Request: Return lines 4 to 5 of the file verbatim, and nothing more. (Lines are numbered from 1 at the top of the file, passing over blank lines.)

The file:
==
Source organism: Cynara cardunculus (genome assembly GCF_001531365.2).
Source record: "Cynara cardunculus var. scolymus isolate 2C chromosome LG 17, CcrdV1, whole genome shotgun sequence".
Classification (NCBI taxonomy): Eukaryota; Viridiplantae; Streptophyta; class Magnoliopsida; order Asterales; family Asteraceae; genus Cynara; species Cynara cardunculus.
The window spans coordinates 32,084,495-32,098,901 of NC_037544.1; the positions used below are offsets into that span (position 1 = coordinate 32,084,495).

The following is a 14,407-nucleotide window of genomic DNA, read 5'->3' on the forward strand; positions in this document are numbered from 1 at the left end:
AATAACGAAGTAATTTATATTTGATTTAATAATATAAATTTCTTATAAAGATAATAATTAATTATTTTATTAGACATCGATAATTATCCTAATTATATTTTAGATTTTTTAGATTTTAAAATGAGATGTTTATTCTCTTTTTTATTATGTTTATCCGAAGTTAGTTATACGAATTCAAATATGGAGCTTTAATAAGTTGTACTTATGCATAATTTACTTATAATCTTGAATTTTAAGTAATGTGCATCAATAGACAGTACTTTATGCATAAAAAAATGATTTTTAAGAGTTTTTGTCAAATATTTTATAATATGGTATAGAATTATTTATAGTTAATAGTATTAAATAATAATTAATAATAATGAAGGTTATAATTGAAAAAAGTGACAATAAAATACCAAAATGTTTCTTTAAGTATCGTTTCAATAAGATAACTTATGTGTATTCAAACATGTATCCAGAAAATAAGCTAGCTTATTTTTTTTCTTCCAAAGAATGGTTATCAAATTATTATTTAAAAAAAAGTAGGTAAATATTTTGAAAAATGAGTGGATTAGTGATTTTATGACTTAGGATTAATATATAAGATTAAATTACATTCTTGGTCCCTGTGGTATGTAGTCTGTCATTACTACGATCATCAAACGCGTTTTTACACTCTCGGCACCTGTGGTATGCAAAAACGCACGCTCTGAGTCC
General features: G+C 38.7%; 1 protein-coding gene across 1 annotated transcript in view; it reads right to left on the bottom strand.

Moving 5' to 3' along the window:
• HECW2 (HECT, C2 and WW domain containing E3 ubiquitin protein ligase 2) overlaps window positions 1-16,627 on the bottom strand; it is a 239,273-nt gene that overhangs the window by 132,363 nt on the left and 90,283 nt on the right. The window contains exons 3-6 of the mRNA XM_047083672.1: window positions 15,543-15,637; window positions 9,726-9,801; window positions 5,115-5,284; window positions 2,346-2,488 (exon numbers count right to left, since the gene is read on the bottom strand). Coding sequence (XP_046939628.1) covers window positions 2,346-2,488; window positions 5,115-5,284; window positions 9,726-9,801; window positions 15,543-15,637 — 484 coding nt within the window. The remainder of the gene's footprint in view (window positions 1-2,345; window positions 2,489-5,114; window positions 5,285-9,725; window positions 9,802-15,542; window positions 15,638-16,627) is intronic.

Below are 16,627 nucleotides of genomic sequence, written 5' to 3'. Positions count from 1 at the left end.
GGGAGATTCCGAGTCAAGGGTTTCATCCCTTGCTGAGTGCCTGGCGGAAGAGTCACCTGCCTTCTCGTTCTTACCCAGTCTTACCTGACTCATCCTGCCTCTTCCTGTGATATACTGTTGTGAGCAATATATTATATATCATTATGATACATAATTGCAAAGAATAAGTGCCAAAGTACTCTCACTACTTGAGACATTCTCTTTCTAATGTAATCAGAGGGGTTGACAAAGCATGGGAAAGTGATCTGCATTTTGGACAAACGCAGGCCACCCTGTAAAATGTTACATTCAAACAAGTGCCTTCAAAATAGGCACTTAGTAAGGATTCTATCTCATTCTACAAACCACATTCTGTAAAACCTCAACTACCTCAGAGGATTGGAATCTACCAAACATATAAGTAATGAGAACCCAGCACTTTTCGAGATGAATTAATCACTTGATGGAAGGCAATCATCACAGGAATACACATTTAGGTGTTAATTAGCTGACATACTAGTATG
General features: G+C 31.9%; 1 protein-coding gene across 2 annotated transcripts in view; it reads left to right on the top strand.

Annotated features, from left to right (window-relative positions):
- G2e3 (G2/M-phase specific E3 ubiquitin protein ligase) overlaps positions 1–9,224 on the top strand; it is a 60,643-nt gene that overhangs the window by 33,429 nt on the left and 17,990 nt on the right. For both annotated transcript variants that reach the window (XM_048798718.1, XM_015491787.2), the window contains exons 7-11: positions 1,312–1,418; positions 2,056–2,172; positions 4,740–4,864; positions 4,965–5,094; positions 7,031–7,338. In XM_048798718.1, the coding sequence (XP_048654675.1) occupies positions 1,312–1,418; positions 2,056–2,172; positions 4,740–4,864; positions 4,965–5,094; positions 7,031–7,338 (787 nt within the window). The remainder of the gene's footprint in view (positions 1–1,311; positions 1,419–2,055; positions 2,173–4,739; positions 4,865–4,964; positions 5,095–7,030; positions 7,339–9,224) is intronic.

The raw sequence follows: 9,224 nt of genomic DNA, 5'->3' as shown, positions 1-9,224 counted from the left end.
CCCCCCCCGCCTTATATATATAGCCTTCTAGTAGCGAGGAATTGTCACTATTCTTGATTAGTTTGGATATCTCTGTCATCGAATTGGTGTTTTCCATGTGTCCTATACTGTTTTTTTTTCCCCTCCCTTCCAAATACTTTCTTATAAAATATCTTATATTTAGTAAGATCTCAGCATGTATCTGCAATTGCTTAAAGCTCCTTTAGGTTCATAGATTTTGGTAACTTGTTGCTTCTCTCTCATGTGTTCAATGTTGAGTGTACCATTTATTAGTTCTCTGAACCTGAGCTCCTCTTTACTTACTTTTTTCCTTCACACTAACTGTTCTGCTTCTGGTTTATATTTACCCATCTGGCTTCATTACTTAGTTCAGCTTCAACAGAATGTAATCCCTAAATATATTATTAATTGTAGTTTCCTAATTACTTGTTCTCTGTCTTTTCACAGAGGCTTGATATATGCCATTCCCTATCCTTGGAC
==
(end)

The window spans coordinates 32,084,495-32,098,901 of NC_037544.1; the positions used below are offsets into that span (position 1 = coordinate 32,084,495).

The following is a 14,407-nucleotide window of genomic DNA, read 5'->3' on the forward strand; positions in this document are numbered from 1 at the left end: